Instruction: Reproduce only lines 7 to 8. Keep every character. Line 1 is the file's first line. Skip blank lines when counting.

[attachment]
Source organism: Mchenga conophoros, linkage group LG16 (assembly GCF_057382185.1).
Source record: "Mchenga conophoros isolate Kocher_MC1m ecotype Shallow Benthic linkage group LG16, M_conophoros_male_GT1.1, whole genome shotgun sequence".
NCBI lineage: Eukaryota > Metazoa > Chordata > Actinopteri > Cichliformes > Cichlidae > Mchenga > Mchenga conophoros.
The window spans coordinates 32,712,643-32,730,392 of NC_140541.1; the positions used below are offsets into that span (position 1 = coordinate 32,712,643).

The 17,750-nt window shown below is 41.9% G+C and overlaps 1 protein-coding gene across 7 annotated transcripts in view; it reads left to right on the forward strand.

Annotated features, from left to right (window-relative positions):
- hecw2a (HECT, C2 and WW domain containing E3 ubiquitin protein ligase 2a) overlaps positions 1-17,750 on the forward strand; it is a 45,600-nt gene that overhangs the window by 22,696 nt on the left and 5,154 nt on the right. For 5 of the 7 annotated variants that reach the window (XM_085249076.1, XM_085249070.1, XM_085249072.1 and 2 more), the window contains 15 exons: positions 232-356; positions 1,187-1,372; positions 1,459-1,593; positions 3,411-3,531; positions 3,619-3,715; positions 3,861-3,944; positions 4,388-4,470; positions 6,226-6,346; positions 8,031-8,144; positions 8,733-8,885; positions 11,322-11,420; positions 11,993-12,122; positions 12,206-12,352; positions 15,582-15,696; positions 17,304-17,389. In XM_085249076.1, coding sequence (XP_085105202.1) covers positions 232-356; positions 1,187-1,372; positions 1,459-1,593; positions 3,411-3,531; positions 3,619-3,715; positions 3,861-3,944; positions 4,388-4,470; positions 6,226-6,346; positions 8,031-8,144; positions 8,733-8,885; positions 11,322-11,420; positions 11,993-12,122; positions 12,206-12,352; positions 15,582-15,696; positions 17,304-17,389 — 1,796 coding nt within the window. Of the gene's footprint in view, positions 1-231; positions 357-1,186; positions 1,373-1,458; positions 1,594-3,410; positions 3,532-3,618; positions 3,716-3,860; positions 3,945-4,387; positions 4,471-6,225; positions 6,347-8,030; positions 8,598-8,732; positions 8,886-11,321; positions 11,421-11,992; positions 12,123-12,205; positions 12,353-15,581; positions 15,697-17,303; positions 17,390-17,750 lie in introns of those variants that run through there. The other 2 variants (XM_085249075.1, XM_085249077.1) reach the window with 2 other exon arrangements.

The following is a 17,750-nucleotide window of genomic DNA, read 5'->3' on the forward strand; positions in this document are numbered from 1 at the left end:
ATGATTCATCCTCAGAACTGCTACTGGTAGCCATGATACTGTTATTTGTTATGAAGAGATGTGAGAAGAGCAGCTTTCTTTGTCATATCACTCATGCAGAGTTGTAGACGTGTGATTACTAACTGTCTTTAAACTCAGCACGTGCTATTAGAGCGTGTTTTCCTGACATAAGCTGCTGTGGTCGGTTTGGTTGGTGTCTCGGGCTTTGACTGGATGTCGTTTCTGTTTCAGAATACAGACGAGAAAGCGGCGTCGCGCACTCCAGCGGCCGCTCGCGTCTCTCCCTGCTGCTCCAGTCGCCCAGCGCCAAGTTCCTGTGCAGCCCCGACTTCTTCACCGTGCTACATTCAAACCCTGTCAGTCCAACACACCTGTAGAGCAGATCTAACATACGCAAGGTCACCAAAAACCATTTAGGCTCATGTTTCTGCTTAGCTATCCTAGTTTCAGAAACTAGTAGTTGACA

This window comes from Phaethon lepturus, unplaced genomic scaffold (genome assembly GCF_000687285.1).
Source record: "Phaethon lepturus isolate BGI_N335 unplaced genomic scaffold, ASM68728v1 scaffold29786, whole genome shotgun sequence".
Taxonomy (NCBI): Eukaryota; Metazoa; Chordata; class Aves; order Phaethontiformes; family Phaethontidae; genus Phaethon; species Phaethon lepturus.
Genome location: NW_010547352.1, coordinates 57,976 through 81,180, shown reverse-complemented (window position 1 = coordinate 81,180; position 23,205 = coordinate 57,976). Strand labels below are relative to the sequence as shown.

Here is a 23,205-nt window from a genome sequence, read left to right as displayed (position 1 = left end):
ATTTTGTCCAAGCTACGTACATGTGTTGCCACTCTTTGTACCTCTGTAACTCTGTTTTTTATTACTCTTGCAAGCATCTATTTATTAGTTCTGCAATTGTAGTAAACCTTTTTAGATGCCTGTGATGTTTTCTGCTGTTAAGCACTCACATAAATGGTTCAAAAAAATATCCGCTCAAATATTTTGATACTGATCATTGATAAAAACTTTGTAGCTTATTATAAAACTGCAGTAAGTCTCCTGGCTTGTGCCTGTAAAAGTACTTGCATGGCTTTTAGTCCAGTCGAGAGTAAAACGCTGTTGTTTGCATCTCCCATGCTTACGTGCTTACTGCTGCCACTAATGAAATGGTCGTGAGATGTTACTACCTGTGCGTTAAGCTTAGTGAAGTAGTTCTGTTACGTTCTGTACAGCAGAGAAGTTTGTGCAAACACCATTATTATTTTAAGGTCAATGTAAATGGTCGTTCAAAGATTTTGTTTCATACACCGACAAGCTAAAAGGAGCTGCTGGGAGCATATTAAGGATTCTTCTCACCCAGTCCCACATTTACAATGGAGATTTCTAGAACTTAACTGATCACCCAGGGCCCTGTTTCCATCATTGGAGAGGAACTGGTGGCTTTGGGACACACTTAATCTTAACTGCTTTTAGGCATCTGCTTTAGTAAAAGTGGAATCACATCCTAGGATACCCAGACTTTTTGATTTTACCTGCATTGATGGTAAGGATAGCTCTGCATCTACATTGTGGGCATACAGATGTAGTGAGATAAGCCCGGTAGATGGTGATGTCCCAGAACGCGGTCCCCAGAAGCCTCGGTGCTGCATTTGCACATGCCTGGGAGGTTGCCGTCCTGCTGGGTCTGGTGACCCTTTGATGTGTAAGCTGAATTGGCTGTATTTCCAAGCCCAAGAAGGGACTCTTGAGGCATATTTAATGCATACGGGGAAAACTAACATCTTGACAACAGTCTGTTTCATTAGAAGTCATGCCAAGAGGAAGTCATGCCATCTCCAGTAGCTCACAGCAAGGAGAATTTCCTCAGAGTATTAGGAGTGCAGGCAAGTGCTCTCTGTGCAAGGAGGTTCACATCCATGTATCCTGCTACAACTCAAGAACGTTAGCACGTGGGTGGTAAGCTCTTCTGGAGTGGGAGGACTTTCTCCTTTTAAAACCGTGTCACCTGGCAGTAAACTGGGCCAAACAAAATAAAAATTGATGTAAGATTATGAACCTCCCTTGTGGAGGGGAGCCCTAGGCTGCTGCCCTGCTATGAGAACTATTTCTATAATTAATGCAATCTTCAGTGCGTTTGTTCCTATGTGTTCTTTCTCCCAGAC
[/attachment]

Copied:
- hecw2a (HECT, C2 and WW domain containing E3 ubiquitin protein ligase 2a) overlaps positions 1-17,750 on the forward strand; it is a 45,600-nt gene that overhangs the window by 22,696 nt on the left and 5,154 nt on the right. For 5 of the 7 annotated variants that reach the window (XM_085249076.1, XM_085249070.1, XM_085249072.1 and 2 more), the window contains 15 exons: positions 232-356; positions 1,187-1,372; positions 1,459-1,593; positions 3,411-3,531; positions 3,619-3,715; positions 3,861-3,944; positions 4,388-4,470; positions 6,226-6,346; positions 8,031-8,144; positions 8,733-8,885; positions 11,322-11,420; positions 11,993-12,122; positions 12,206-12,352; positions 15,582-15,696; positions 17,304-17,389. In XM_085249076.1, coding sequence (XP_085105202.1) covers positions 232-356; positions 1,187-1,372; positions 1,459-1,593; positions 3,411-3,531; positions 3,619-3,715; positions 3,861-3,944; positions 4,388-4,470; positions 6,226-6,346; positions 8,031-8,144; positions 8,733-8,885; positions 11,322-11,420; positions 11,993-12,122; positions 12,206-12,352; positions 15,582-15,696; positions 17,304-17,389 — 1,796 coding nt within the window. Of the gene's footprint in view, positions 1-231; positions 357-1,186; positions 1,373-1,458; positions 1,594-3,410; positions 3,532-3,618; positions 3,716-3,860; positions 3,945-4,387; positions 4,471-6,225; positions 6,347-8,030; positions 8,598-8,732; positions 8,886-11,321; positions 11,421-11,992; positions 12,123-12,205; positions 12,353-15,581; positions 15,697-17,303; positions 17,390-17,750 lie in introns of those variants that run through there. The other 2 variants (XM_085249075.1, XM_085249077.1) reach the window with 2 other exon arrangements.

The following is a 17,750-nucleotide window of genomic DNA, read 5'->3' on the forward strand; positions in this document are numbered from 1 at the left end: